Well it's wash day again and you've
got piles and piles of laundry that needs to be taken care of right
away! But you have no electricity! Now what?
First of all, don't despair! Great Grandmother did it, so can you!
She had the tools of the trade though, and you can too with a little
The very first thing to do is gather all your equipment. You will
need: 3 large tubs, water tight. These can be made of any material.
Years ago iron pots were used for this, but I use galvanized tubs
or even plastic for rinsing. Laundry Soap. Of course, lye soap was
used many years ago, but if you only have regular laundry soap,
so much the better! You can even use bar soap like Ivory. A washing
board. Yep, you really need this little contraption. Unless that
is, you want to take your clothes and pound the dirt out of them
with a club! Yes, some ladies actually did this to clean their clothes!
Wore the fabric out pretty quickly, I'd say. Believe me, you will
get very tired of rubbing your clothes on your hands, get a wash
board. You might want to get a bottle of bluing for the whites,
and some fabric softener. You'll need a supply of wood for a fire
and a safe place to build a fire. One of your pans needs to be able
to sit over a fire. You will also need a long stick with which to
move clothes out of the hot water, and to stir them in the wash
Now, you're ready to start!
Build a good hot fire. Wait a little while and let it burn down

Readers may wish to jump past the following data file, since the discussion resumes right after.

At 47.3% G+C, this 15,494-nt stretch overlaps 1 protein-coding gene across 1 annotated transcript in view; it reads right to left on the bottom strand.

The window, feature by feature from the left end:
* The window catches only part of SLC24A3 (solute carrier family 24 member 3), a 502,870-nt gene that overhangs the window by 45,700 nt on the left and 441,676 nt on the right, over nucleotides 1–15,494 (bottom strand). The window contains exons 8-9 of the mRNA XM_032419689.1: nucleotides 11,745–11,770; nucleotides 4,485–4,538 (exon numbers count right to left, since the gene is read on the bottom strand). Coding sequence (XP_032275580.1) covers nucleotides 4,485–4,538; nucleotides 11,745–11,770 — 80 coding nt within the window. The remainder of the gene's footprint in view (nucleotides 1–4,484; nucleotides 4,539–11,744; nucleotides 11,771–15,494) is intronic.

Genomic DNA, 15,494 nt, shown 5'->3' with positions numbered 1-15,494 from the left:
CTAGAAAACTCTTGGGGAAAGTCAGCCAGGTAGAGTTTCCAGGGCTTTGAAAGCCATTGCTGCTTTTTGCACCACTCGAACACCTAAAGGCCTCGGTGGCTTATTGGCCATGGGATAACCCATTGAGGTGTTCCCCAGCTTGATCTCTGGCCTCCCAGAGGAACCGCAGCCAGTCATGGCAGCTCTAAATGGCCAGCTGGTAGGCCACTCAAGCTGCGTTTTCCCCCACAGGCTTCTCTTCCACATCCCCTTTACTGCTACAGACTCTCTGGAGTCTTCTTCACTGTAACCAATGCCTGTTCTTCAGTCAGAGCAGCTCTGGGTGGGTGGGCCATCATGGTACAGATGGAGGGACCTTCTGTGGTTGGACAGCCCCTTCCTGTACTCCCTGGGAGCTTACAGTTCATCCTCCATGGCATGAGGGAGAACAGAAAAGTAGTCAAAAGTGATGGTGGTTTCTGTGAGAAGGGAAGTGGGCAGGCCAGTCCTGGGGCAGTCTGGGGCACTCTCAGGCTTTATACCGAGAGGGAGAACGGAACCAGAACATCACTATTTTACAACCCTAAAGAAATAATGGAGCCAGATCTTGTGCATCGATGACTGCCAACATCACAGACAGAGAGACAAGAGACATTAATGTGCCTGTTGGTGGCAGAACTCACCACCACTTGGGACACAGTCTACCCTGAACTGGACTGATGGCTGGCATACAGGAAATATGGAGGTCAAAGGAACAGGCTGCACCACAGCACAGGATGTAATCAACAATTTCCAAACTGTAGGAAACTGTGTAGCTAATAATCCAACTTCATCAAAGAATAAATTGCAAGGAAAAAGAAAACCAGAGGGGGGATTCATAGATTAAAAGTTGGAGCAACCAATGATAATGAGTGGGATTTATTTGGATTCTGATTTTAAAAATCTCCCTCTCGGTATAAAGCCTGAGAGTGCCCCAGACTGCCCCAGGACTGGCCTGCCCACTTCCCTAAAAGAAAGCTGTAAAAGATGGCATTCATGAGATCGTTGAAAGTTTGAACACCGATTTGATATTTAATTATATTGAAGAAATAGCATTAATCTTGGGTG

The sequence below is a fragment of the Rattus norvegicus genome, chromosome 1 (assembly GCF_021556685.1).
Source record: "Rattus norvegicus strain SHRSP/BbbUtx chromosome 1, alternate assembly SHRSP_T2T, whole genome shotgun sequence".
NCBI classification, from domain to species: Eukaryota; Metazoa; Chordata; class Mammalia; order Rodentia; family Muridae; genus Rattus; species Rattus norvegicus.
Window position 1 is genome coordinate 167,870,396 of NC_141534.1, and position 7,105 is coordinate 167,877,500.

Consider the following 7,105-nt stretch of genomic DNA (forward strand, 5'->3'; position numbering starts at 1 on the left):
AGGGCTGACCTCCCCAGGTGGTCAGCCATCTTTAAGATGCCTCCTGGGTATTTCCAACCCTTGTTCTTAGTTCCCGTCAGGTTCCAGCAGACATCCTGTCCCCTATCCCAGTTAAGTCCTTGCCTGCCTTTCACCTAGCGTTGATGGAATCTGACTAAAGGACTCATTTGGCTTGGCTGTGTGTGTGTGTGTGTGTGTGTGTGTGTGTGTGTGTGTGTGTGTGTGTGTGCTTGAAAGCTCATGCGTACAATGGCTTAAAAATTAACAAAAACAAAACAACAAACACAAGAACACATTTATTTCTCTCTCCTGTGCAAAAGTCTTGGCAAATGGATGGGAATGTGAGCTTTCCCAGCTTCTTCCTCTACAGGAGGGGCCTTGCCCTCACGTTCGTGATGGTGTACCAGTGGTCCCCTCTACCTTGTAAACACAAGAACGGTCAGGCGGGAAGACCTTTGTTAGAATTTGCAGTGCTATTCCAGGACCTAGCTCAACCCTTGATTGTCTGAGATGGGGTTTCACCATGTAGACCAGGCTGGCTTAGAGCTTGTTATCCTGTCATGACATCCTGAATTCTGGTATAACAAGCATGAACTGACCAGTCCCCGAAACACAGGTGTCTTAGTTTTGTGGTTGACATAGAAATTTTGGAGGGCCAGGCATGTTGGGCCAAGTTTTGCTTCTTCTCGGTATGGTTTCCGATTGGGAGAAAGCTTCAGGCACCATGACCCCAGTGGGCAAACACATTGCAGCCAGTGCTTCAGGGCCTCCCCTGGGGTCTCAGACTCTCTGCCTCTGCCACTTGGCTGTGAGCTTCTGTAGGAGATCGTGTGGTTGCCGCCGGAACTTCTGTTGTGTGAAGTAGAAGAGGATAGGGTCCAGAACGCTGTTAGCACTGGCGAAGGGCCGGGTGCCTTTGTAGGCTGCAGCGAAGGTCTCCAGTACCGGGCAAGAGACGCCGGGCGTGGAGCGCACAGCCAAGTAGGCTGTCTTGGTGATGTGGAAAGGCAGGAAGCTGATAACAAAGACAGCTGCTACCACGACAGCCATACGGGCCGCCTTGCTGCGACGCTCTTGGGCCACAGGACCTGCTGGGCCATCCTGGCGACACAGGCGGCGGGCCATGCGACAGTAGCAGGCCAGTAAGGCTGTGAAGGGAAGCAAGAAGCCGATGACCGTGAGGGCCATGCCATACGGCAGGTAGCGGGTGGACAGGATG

a bit so that there are plenty of hot coals. Fashion a way that
you can set the tub on the fire, keeping the fire underneath the
tub. It is really best to have a tub with feet on it, but you can
rig up a good set up using an old grill off of a BBQ or something.
Even cinder blocks or large rocks can be used. While the fire is
heating, you can separate your clothes, by color and by least to
Fill two rinse tubs with cool, clean
water, away from the fire.
Fill the wash tub about 2/3 with water. Let it heat until very hot,
even boiling. You may even want to boil very dirty clothes like
work pants, jeans or white socks. Add laundry soap. Remove carefully
from the fire and to a table or to the ground. This normally takes
Pretreat any stains as you normally would. Add your clothes to the
hot water, starting with the least dirty ones first like shirts
Be careful of burning your hands in the hot water! Rub the clothes
on the washboard. Adding soap as needed. Rub then plunge, rub, then
plunge.....remember Far and Away?
Take the hot clothes out of the wash water with your stick, place
them in the first rinse. Rinse and wring as best as you can. Place
the clothes in the second rinse, adding fabric softener or bluing
if desired. Don't wear yourself out wringing, just hang up the clothes,
dripping, outside. If it is in winter or rainy weather, you will
have to wring them as well as you can.
Continue through the dirtiest clothes, re-using the wash water as
many times as you can get away with it. Just re-heat it until you
have to start over with clean water. You can use the second rinse
water many, many times. The first rinse water will have to be changed
frequently depending on how much soap you use.
When I get to the point that I need to change my wash water, I try
to find something I can use it for instead of throwing it out. Usually
I end up washing the porch, patio or outside of the house. You could
wash your deck, boat, or dog kennel, I guess.
The key to clean clothes is plenty of elbow grease and plenty of